KUALA LUMPUR -- Malaysia is studying deregulation of the taxi industry in a bid to provide an equal platform for traditional operators and their technologically empowered ride-sharing rivals, local media reported on Friday.
The government authorized the Land Public Transport Commission, known by its Malay initials as SPAD, to draft a comprehensive plan for the sector, including the use of ride-sharing platforms by taxi drivers, according to Transport Ministry officials. Legislation legalizing ride-sharing platforms such as U.S.-based Uber and Malaysia's Grab could be presented to parliament as early as November.
SPAD is in charge of planning, regulation and enforcement of public transportation on land in peninsular Malaysia, which excludes the Malaysian states of Sabah and Sarawak on the island of Borneo. Sabah is the only state in Malaysia to have banned Uber.
Drivers of traditional taxis have become increasingly hostile to mobile app-based platforms such as Uber and Grab, with some clashes leading to physical violence. Protests have been held this year in Kuala Lumpur and Penang, and in December 2015 more than 100 taxi drivers filed a legal action against SPAD seeking to have Uber, Grab and BlackLane, another ride-sharing service, declared illegal.
The SPAD initiative was welcomed by Jaygan Fu, Malaysia country head of Grab, which also operates in Singapore, Indonesia, the Philippines, Vietnam and Thailand.
"We started as a taxi booking service provider as we believed that we could contribute to enhancing the taxi industry [and] improve the welfare of the drivers and the safety of passengers, hence we are committed to be part of the solution in the transformation of the region's taxi industry," Fu said in a statement.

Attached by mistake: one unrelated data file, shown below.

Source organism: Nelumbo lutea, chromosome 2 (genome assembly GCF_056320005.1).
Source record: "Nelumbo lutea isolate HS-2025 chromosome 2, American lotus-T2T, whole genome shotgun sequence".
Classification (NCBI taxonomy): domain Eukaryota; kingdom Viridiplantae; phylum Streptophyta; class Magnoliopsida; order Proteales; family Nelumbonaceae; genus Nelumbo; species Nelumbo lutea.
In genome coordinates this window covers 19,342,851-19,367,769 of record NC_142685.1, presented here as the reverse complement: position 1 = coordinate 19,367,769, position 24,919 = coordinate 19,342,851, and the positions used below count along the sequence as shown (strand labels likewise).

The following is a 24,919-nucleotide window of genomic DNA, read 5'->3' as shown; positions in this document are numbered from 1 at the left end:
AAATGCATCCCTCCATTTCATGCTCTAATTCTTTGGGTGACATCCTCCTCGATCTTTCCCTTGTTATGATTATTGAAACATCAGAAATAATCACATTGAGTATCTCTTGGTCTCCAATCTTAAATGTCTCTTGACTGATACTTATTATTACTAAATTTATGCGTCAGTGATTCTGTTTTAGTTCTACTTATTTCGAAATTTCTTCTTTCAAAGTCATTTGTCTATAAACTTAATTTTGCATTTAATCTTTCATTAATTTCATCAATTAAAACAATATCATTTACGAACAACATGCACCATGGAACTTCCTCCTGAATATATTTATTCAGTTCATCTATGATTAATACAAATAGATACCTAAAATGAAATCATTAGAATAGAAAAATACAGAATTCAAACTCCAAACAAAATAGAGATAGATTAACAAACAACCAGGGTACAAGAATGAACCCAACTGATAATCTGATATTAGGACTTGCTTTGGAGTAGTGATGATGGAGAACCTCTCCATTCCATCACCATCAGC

Grab started as a service option, allowing local taxi drivers to use its platform before adding other options including private drivers (GrabCar) and carpooling (GrabHitch).
Uber also reacted positively. "We look forward to the full details from SPAD, and are excited about the prospects of ride sharing for riders, drivers and Malaysia," the company said in a statement.
Uber and Grab have gained popularity in Malaysia for offering fairer prices and more efficient services than traditional taxis. However, the ride-sharing services are unregulated while taxi drivers require permits and licenses to operate commercially. Traditional taxi drivers are notorious for refusing to use meters and for charging exorbitant fees for rides from popular tourist spots.
Within the Southeast Asian region, the Philippines was the first country to regulate Uber and Grab, in 2015. In India, the government has issued guidelines allowing the companies to operate, but these are being challenged or revised by some state governments. Ride-sharing operations operate legally in some Asia-Pacific jurisdictions, but have been challenged or banned in many others.